Q From Anthony Lauder: My wife is Czech, and recently came across the English phrase the year dot. I explained that it means “a long time ago” but was stumped as to why. Can you possibly shed some light on the origins of this please?
A No problem.
It’s tied to the idea of smallness. Ever since dot came back into the language in the sixteenth century (it had been recorded just the once in Old English, but then disappeared) it has meant something extremely small — a minute speck, including a tiny mark made by the nib of a pen, such as the dot over the letter i.
Sometime around the start of the eighteenth century, this idea led to the idiom to a dot, exactly or precisely alike, as equal as two minute dots. The Oxford English Dictionary records it first in a play in which two characters are comparing a letter and its copy:
Lady Trap: Are you blind? they are both alike to a tittle.
Sir Positive: To a dot. Her hand to a dot.
Love in Several Masques, by Henry Fielding, 1728.
This is an example from much later:
I see the handbill myself. It tells all about him, to a dot — paints him like a picture, and tells the plantation he’s from, below Newrleans.
The Adventures of Huckleberry Finn, by Mark Twain, 1884.
Sometime around the middle of the nineteenth century, people began to speak of the year dot, meaning some notional date that’s long in the past. This seems to have been built on the notion of a time that’s so vanishingly distant it appears as a dot about which we can discern nothing. Some writers suggest it might refer in particular to that mythical year 0 between 1BC and 1AD, but I’m not convinced that users have ever thought the year dot to be that far back.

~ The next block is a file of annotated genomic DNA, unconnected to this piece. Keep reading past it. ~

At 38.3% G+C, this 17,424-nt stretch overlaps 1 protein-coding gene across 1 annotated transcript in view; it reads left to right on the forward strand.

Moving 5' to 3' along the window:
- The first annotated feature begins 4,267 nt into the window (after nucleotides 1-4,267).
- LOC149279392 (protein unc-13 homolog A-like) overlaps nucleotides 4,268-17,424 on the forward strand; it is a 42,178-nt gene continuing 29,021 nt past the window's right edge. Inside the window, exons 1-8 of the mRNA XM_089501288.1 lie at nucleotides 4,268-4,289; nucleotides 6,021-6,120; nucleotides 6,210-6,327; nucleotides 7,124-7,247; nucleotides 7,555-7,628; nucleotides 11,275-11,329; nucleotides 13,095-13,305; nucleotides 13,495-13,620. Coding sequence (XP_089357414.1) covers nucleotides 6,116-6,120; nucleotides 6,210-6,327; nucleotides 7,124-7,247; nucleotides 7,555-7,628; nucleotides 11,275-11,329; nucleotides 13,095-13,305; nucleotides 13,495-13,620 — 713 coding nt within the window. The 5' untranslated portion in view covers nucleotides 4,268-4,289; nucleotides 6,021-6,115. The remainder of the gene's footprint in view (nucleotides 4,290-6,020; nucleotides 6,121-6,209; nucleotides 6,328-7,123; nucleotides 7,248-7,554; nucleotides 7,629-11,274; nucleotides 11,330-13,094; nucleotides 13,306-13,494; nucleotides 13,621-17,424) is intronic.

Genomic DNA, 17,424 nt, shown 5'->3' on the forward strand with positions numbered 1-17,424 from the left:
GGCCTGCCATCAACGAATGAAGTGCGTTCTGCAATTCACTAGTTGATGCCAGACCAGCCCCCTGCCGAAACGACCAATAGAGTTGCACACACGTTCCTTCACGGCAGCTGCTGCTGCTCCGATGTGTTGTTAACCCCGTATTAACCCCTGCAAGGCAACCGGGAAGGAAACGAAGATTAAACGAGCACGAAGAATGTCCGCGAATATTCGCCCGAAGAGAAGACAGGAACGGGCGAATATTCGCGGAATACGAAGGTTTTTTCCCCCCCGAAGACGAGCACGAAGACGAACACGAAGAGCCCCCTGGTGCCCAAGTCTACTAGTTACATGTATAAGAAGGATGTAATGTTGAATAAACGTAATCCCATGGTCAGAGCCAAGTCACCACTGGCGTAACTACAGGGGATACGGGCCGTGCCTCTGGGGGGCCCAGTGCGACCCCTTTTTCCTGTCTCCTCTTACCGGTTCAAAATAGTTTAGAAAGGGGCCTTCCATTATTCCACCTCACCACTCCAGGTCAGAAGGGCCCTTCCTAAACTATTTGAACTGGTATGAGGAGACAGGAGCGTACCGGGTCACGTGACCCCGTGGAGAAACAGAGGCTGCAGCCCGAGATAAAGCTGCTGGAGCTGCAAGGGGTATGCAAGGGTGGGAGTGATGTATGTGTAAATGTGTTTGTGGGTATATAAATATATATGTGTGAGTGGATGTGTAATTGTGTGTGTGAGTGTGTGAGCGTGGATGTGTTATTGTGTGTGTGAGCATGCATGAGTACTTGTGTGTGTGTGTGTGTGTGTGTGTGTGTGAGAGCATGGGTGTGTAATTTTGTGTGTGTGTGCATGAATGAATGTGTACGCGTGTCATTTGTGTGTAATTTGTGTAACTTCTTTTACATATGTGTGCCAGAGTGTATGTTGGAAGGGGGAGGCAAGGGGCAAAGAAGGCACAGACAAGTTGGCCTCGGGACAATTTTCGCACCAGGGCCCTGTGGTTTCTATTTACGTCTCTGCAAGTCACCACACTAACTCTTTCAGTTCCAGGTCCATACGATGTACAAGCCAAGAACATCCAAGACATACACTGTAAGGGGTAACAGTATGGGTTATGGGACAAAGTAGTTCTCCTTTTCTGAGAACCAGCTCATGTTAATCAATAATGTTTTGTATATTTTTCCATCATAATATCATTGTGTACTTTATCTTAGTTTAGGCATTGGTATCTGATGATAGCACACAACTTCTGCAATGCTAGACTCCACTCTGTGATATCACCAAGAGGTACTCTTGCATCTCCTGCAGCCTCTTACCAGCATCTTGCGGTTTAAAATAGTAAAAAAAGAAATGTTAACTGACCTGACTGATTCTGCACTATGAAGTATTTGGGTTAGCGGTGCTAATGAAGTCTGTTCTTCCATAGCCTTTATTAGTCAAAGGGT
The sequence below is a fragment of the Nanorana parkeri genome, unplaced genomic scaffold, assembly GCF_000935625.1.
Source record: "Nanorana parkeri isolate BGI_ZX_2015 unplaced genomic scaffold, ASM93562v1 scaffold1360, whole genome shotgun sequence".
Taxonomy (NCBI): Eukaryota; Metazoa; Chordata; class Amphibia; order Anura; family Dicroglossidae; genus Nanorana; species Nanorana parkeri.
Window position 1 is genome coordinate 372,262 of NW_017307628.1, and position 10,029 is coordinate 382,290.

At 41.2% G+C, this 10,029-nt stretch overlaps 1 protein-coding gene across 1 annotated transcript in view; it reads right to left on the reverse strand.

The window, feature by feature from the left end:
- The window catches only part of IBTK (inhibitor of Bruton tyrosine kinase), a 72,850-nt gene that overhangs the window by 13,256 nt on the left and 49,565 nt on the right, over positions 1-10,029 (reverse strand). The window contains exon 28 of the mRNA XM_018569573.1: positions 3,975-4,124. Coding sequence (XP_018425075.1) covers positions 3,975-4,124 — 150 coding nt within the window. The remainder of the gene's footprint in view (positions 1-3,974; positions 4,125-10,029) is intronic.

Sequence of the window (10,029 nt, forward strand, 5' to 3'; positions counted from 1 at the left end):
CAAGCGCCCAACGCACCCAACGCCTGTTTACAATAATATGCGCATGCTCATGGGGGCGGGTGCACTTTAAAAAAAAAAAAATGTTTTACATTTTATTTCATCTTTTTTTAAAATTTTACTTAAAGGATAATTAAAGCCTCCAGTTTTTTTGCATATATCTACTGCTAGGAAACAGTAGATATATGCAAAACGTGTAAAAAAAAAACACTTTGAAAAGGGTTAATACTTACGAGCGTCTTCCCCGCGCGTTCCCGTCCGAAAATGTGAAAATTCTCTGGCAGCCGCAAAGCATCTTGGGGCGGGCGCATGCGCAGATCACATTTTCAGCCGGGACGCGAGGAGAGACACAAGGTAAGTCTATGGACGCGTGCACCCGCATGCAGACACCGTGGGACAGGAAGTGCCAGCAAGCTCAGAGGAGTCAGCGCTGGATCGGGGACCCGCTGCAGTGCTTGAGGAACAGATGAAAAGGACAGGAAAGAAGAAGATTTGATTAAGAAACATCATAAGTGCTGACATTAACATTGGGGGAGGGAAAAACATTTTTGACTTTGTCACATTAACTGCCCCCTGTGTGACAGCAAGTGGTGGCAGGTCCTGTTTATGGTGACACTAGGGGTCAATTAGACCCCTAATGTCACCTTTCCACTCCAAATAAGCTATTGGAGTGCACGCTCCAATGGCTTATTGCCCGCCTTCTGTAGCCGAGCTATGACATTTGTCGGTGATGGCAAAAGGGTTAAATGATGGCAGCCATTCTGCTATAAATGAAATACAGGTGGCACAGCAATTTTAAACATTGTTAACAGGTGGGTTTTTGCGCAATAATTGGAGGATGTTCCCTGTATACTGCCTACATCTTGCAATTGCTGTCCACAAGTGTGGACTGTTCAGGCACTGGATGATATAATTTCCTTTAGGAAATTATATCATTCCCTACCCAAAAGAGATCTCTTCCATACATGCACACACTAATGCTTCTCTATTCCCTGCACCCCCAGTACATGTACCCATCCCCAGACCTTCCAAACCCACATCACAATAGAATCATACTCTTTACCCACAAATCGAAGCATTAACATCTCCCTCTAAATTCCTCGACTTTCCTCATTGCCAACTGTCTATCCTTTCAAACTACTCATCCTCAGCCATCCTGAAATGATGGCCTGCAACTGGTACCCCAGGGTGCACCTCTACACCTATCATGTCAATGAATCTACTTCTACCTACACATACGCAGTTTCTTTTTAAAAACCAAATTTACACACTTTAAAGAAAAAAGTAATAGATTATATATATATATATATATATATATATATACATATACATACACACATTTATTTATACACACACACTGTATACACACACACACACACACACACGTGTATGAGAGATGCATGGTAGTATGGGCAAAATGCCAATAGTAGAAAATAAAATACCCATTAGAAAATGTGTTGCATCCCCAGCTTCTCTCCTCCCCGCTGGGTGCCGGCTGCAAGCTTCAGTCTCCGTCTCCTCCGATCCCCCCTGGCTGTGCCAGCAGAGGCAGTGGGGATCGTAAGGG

This is its first appearance that I can find; a correspondent is complaining about the state of customs officers’ uniforms:
Some of the liveries I think, to use a homely phrase, were made in the year dot, and such is the liberal pay of the men, that did their pride prompt them to purchase others, their means would not allow them.
Ipswich Journal (Suffolk), 25 Mar 1873. Homely phrase implies that year dot was by then well-known, at least in the writer’s experience.
By the way, you might like to know that, when dot appeared that one time in Old English, it meant the head of a boil; it’s also a relative of an Old High German word for a nipple.